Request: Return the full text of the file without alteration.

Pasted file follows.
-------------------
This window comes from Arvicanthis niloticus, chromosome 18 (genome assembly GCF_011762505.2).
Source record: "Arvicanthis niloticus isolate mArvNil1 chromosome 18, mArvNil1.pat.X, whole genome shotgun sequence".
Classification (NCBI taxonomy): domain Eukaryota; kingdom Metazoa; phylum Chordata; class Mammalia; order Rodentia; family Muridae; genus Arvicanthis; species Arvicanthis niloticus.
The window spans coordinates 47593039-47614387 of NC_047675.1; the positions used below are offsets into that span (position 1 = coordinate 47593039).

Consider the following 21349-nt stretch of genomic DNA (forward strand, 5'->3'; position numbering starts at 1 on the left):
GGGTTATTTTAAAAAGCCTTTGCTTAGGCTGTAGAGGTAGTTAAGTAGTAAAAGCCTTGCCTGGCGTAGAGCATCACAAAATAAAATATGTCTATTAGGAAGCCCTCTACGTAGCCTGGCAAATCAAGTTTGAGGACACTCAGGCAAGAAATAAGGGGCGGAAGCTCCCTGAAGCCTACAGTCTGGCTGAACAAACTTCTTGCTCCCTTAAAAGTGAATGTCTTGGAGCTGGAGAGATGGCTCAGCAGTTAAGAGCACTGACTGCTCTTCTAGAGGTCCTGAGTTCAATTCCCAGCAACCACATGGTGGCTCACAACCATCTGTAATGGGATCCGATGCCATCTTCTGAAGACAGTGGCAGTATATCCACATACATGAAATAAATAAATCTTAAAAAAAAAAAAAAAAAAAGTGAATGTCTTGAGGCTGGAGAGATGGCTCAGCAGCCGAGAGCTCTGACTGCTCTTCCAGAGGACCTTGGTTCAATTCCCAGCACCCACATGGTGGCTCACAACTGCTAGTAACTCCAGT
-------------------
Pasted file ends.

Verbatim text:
This window comes from Arvicanthis niloticus, chromosome 18 (genome assembly GCF_011762505.2).
Source record: "Arvicanthis niloticus isolate mArvNil1 chromosome 18, mArvNil1.pat.X, whole genome shotgun sequence".
Classification (NCBI taxonomy): domain Eukaryota; kingdom Metazoa; phylum Chordata; class Mammalia; order Rodentia; family Muridae; genus Arvicanthis; species Arvicanthis niloticus.
The window spans coordinates 47593039-47614387 of NC_047675.1; the positions used below are offsets into that span (position 1 = coordinate 47593039).

Consider the following 21349-nt stretch of genomic DNA (forward strand, 5'->3'; position numbering starts at 1 on the left):
GGGTTATTTTAAAAAGCCTTTGCTTAGGCTGTAGAGGTAGTTAAGTAGTAAAAGCCTTGCCTGGCGTAGAGCATCACAAAATAAAATATGTCTATTAGGAAGCCCTCTACGTAGCCTGGCAAATCAAGTTTGAGGACACTCAGGCAAGAAATAAGGGGCGGAAGCTCCCTGAAGCCTACAGTCTGGCTGAACAAACTTCTTGCTCCCTTAAAAGTGAATGTCTTGGAGCTGGAGAGATGGCTCAGCAGTTAAGAGCACTGACTGCTCTTCTAGAGGTCCTGAGTTCAATTCCCAGCAACCACATGGTGGCTCACAACCATCTGTAATGGGATCCGATGCCATCTTCTGAAGACAGTGGCAGTATATCCACATACATGAAATAAATAAATCTTAAAAAAAAAAAAAAAAAAAGTGAATGTCTTGAGGCTGGAGAGATGGCTCAGCAGCCGAGAGCTCTGACTGCTCTTCCAGAGGACCTTGGTTCAATTCCCAGCACCCACATGGTGGCTCACAACTGCTAGTAACTCCAGT